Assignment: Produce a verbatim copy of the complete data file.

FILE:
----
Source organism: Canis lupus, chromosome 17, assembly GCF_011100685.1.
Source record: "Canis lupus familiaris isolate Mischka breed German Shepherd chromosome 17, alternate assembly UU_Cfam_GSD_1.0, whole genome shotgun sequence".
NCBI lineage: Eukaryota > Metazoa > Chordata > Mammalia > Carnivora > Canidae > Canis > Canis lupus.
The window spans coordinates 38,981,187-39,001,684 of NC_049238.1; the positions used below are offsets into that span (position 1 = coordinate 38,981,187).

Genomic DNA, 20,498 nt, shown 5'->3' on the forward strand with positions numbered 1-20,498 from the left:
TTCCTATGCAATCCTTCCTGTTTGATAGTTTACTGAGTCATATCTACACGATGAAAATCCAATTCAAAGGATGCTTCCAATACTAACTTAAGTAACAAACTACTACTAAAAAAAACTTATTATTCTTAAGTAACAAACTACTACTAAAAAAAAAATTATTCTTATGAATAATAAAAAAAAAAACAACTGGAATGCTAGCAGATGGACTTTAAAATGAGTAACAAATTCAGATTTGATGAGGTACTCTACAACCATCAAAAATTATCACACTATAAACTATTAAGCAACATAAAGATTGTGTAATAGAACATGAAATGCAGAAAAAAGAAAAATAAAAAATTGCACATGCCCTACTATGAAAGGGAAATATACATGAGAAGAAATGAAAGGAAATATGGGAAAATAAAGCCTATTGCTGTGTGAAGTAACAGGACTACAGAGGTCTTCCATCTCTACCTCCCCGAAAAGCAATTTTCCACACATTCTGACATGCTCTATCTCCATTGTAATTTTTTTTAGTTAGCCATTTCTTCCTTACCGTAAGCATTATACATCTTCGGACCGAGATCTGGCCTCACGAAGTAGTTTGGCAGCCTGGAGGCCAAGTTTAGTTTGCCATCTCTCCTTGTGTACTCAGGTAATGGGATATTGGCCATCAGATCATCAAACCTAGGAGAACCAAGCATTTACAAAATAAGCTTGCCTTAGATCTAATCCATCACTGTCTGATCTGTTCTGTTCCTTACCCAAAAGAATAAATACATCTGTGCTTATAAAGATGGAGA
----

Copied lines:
Source organism: Canis lupus, chromosome 17, assembly GCF_011100685.1.
Source record: "Canis lupus familiaris isolate Mischka breed German Shepherd chromosome 17, alternate assembly UU_Cfam_GSD_1.0, whole genome shotgun sequence".
NCBI lineage: Eukaryota > Metazoa > Chordata > Mammalia > Carnivora > Canidae > Canis > Canis lupus.
The window spans coordinates 38,981,187-39,001,684 of NC_049238.1; the positions used below are offsets into that span (position 1 = coordinate 38,981,187).

Genomic DNA, 20,498 nt, shown 5'->3' on the forward strand with positions numbered 1-20,498 from the left:
TTCCTATGCAATCCTTCCTGTTTGATAGTTTACTGAGTCATATCTACACGATGAAAATCCAATTCAAAGGATGCTTCCAATACTAACTTAAGTAACAAACTACTACTAAAAAAAACTTATTATTCTTAAGTAACAAACTACTACTAAAAAAAAAATTATTCTTATGAATAATAAAAAAAAAAACAACTGGAATGCTAGCAGATGGACTTTAAAATGAGTAACAAATTCAGATTTGATGAGGTACTCTACAACCATCAAAAATTATCACACTATAAACTATTAAGCAACATAAAGATTGTGTAATAGAACATGAAATGCAGAAAAAAGAAAAATAAAAAATTGCACATGCCCTACTATGAAAGGGAAATATACATGAGAAGAAATGAAAGGAAATATGGGAAAATAAAGCCTATTGCTGTGTGAAGTAACAGGACTACAGAGGTCTTCCATCTCTACCTCCCCGAAAAGCAATTTTCCACACATTCTGACATGCTCTATCTCCATTGTAATTTTTTTTAGTTAGCCATTTCTTCCTTACCGTAAGCATTATACATCTTCGGACCGAGATCTGGCCTCACGAAGTAGTTTGGCAGCCTGGAGGCCAAGTTTAGTTTGCCATCTCTCCTTGTGTACTCAGGTAATGGGATATTGGCCATCAGATCATCAAACCTAGGAGAACCAAGCATTTACAAAATAAGCTTGCCTTAGATCTAATCCATCACTGTCTGATCTGTTCTGTTCCTTACCCAAAAGAATAAATACATCTGTGCTTATAAAGATGGAGA